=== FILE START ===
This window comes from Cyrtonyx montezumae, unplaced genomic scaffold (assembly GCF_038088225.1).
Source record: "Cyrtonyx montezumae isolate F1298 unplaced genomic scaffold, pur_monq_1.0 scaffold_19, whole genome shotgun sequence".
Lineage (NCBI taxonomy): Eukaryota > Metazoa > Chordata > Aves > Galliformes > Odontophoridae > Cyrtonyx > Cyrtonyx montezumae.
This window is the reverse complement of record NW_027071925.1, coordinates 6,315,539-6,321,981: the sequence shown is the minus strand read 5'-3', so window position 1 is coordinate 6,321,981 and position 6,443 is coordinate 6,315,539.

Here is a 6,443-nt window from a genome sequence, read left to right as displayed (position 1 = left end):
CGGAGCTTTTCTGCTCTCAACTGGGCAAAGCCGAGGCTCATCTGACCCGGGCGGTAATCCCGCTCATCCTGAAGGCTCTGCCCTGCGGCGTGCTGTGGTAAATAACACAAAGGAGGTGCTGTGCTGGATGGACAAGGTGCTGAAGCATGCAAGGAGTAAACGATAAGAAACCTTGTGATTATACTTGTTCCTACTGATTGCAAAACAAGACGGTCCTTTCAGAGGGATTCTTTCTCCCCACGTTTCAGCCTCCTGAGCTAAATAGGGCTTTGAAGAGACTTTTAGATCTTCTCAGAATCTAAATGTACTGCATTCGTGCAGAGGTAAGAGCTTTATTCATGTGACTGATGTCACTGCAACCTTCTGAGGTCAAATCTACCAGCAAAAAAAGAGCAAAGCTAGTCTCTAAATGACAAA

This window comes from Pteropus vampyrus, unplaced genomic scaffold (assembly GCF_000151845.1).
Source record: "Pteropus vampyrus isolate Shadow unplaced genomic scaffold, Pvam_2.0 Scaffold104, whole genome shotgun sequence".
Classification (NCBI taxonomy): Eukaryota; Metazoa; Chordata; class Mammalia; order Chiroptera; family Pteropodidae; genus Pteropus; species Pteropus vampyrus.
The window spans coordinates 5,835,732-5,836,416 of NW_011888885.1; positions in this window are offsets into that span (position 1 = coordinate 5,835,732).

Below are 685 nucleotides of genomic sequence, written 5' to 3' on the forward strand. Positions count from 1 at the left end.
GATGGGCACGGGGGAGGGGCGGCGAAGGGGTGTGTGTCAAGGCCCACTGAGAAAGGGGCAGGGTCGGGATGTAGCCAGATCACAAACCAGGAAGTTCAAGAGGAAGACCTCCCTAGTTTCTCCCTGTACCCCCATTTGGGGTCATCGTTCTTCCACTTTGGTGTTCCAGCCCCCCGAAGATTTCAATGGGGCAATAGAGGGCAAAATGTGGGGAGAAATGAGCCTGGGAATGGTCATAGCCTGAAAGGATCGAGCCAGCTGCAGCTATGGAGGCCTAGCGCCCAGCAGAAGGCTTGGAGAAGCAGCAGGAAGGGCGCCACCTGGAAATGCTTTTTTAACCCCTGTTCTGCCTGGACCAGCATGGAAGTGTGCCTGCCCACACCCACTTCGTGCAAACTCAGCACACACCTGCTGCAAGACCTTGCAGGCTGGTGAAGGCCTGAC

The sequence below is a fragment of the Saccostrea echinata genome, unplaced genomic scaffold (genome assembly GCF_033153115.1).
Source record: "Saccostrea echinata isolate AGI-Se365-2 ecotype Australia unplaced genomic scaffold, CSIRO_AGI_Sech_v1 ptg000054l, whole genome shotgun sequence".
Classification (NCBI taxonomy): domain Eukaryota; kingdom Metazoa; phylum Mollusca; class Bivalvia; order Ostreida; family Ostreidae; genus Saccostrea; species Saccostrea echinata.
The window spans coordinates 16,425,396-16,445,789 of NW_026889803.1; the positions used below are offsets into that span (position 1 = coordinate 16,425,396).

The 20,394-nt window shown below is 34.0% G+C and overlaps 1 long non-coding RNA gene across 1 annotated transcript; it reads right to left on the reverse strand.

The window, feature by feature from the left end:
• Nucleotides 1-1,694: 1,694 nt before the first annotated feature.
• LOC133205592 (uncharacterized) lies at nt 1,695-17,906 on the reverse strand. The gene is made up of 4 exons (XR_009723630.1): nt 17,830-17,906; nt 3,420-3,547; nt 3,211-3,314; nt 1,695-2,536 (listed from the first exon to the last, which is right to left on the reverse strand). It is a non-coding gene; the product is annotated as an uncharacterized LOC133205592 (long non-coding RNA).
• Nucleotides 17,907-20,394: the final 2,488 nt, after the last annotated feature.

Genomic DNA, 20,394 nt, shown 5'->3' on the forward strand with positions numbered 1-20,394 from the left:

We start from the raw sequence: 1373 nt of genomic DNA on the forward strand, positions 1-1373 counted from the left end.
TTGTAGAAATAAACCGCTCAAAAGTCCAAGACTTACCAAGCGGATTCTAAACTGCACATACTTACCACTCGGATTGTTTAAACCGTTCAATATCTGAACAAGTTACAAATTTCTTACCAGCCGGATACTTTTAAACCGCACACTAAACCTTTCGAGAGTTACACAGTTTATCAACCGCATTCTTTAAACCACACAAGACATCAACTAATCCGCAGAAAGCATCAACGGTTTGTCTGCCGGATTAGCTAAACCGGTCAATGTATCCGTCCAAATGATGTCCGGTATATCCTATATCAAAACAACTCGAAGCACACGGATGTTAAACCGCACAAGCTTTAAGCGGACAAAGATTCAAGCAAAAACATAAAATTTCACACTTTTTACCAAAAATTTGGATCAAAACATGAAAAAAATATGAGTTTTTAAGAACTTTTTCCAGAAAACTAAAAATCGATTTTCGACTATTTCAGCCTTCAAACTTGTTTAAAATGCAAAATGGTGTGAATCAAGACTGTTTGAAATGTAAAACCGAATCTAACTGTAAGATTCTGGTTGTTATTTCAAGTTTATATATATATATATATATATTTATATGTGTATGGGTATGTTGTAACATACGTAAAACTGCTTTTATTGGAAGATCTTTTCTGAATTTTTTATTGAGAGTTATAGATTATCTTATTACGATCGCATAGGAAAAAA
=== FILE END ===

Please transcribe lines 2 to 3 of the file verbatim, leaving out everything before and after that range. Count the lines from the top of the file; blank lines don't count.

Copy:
Source record: "Cyrtonyx montezumae isolate F1298 unplaced genomic scaffold, pur_monq_1.0 scaffold_19, whole genome shotgun sequence".
Lineage (NCBI taxonomy): Eukaryota > Metazoa > Chordata > Aves > Galliformes > Odontophoridae > Cyrtonyx > Cyrtonyx montezumae.